Chromosomes, Chromatids, Arms, & C value

Chromosomes, Chromatids, Arms, & C Value

It is important to appreciate that a standard karyotype does not show the chromosomes as they would appear in a "working" diploid cell.

    Consider a species with an XY chromosomal sex determination. In a diploid somatic cell, the female (XX) karyotype [top right] comprises a pair of metacentric sex chromosomes, plus one pair of acrocentric and one pair of telocentric autosomes. There are thus six chromosomes with a total of ten arms [the telocentrics have only one arm each], and the karyotype is described as 2N=6, XX; the DNA content is 2C, where C is defined as the mass of DNA present in a haploid chromosome set.  The male (XY) karyotype [top left] comprises a pair of sex chromosomes, one metacentric and one small sub-metacentric, along with the same autosome complement as the female. The numbers of chromosomes and arms and the DNA content are the same as the female, and the karyotype is described as 2N=6, XY.

    In a diploid somatic cell undergoing cell division, metaphase chromosomes are maximally compact and have also duplicated their DNA (4C), but the two DNA strands remain attached to a single centromere. In a standard metaphase spread [middle pair of diagrams], each chromosome appears as a single "X" shape with two chromatids joined at the centromere, and therefore twice the number of arms, but the same number of centromeres as in the diploid cell. The convention in a metaphase karyotype is to count the number of chromosomes as the number of  centromeres, even though chromatids and their arms are doubled.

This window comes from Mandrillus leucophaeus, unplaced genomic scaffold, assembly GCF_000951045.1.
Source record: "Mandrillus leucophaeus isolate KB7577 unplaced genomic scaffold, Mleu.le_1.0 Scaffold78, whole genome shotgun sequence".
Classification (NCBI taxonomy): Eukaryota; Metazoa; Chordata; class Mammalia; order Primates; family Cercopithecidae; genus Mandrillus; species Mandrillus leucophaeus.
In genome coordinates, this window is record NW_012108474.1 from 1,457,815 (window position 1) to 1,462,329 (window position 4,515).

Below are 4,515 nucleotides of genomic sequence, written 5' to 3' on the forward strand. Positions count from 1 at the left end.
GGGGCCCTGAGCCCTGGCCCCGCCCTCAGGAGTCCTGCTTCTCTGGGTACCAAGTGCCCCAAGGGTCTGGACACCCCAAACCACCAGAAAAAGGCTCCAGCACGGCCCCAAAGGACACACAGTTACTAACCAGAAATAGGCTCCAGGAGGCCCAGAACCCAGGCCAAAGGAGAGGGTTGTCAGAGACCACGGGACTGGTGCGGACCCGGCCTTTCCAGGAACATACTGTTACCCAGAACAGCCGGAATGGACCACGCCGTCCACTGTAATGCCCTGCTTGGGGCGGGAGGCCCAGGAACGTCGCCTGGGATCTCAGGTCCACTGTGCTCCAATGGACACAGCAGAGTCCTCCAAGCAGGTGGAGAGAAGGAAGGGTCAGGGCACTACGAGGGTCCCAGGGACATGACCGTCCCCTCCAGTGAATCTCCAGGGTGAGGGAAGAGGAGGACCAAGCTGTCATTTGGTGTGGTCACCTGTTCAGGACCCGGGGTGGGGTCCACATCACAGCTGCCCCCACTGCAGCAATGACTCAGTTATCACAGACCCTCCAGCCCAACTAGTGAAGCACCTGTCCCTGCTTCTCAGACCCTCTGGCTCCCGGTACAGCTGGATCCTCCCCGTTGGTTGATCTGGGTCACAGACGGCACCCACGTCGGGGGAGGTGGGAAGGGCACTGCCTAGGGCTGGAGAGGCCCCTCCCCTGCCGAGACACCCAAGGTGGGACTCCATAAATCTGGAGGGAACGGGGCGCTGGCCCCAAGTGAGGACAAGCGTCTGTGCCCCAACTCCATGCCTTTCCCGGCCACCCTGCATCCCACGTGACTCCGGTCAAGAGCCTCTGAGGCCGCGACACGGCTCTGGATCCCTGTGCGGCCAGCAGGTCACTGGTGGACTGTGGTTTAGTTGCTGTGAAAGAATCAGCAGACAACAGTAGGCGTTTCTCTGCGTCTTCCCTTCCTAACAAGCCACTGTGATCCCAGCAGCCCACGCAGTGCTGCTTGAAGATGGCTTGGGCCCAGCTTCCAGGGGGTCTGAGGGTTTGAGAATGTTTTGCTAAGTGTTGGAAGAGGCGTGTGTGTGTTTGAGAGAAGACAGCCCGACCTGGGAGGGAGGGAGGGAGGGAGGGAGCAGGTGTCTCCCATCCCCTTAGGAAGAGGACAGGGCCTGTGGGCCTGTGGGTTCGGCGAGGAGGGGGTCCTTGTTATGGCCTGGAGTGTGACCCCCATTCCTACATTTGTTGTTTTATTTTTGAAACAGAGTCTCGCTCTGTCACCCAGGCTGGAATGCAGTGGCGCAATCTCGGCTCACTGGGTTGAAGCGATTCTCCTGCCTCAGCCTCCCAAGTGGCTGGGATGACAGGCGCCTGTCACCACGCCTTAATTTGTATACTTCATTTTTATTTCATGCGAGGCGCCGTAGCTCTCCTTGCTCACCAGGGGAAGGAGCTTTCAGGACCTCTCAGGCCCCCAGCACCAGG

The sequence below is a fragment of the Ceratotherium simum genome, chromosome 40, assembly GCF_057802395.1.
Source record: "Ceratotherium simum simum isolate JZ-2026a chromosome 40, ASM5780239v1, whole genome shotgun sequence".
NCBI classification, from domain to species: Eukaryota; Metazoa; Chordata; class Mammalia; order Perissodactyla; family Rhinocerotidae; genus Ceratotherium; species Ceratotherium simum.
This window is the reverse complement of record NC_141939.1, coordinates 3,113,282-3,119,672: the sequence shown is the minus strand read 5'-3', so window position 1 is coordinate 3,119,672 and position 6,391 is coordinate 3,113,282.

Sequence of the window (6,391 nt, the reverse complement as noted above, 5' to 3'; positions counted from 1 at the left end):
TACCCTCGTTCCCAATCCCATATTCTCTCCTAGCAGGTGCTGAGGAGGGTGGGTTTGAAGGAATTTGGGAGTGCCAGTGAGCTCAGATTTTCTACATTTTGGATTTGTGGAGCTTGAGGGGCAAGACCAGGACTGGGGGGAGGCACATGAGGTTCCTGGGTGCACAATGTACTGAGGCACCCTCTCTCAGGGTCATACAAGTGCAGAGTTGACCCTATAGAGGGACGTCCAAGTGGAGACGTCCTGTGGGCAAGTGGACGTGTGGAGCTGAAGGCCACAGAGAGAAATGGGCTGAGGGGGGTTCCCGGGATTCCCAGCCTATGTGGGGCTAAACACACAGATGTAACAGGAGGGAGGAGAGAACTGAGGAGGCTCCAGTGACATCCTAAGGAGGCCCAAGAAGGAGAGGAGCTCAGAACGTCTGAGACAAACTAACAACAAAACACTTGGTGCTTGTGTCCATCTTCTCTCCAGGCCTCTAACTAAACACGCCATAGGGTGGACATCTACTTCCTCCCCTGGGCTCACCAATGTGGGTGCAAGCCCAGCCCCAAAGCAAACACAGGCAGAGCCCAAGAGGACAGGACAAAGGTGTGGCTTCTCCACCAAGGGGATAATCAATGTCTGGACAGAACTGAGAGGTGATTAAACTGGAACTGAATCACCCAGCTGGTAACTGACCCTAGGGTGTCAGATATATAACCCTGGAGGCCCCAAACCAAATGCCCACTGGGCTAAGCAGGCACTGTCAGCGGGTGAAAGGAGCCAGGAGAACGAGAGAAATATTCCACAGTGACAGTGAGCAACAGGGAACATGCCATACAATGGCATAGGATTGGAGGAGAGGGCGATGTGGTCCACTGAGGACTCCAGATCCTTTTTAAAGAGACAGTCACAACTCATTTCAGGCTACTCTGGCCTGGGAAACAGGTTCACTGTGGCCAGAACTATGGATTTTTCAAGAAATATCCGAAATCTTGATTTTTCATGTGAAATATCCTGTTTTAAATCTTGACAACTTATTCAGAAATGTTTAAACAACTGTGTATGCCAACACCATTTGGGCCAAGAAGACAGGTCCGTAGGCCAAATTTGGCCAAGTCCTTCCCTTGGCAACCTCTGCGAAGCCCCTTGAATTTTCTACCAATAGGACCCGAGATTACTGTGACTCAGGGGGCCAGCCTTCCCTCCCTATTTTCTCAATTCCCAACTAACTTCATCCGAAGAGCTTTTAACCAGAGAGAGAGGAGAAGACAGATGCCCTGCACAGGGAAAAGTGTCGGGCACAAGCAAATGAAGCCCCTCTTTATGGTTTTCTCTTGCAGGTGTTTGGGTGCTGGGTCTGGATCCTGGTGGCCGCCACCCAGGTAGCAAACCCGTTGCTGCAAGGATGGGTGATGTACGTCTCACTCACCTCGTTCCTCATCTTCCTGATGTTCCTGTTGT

[If the chromosomes could be seen during anaphase, we would see the centromeres separate, so that the cell nucleus woud temporarily have twice the usual number of chromosomes (4N). At the completion of telophase, the two sets have separated to either poll, and there are two daughter cells each have a 2N chromosome commplement].

    In haploid gametes [bottom three], only one of each pair of chromosomes is present, so the number of chromosomes and arms is half that of the diploid cell. The heterogametic males produce two kinds of gametes, with either an X or a Y chromosome, whereas the homogametic females produce only one kind, with an X chromosome.

[NB: The names X and Y are just names, and do not refer to the shapes of the sex chromosomes: all chromosomes are X- or V-shaped in a metaphases karyotype, and the Y chromosome is not an X chromosome with one "arm" "missing."]

Figure & Text ©2014 by Steven M. Carr